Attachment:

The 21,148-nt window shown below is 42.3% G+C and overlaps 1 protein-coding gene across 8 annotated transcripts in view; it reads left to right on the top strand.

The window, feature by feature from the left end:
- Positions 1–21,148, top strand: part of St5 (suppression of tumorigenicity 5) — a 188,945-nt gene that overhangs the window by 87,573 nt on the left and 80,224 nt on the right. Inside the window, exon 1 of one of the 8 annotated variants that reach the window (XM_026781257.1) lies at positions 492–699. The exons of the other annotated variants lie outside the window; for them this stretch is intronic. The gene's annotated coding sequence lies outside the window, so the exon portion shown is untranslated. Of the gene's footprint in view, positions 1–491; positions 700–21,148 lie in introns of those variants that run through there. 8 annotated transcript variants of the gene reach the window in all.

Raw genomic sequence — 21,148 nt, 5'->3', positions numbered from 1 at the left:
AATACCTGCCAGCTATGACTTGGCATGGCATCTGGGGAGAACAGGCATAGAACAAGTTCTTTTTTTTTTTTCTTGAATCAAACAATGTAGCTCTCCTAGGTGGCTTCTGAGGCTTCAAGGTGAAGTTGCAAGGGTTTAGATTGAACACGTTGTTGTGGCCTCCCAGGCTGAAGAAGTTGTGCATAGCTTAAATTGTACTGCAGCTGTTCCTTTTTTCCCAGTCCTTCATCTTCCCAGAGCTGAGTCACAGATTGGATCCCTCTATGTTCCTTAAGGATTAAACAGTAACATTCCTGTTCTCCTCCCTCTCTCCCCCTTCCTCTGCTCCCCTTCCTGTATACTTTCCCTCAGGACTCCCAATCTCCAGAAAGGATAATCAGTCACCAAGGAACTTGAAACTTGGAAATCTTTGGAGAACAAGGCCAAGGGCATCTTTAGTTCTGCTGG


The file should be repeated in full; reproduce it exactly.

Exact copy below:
The 21,148-nt window shown below is 42.3% G+C and overlaps 1 protein-coding gene across 8 annotated transcripts in view; it reads left to right on the top strand.

The window, feature by feature from the left end:
- Positions 1–21,148, top strand: part of St5 (suppression of tumorigenicity 5) — a 188,945-nt gene that overhangs the window by 87,573 nt on the left and 80,224 nt on the right. Inside the window, exon 1 of one of the 8 annotated variants that reach the window (XM_026781257.1) lies at positions 492–699. The exons of the other annotated variants lie outside the window; for them this stretch is intronic. The gene's annotated coding sequence lies outside the window, so the exon portion shown is untranslated. Of the gene's footprint in view, positions 1–491; positions 700–21,148 lie in introns of those variants that run through there. 8 annotated transcript variants of the gene reach the window in all.

Raw genomic sequence — 21,148 nt, 5'->3', positions numbered from 1 at the left:
AATACCTGCCAGCTATGACTTGGCATGGCATCTGGGGAGAACAGGCATAGAACAAGTTCTTTTTTTTTTTTCTTGAATCAAACAATGTAGCTCTCCTAGGTGGCTTCTGAGGCTTCAAGGTGAAGTTGCAAGGGTTTAGATTGAACACGTTGTTGTGGCCTCCCAGGCTGAAGAAGTTGTGCATAGCTTAAATTGTACTGCAGCTGTTCCTTTTTTCCCAGTCCTTCATCTTCCCAGAGCTGAGTCACAGATTGGATCCCTCTATGTTCCTTAAGGATTAAACAGTAACATTCCTGTTCTCCTCCCTCTCTCCCCCTTCCTCTGCTCCCCTTCCTGTATACTTTCCCTCAGGACTCCCAATCTCCAGAAAGGATAATCAGTCACCAAGGAACTTGAAACTTGGAAATCTTTGGAGAACAAGGCCAAGGGCATCTTTAGTTCTGCTGG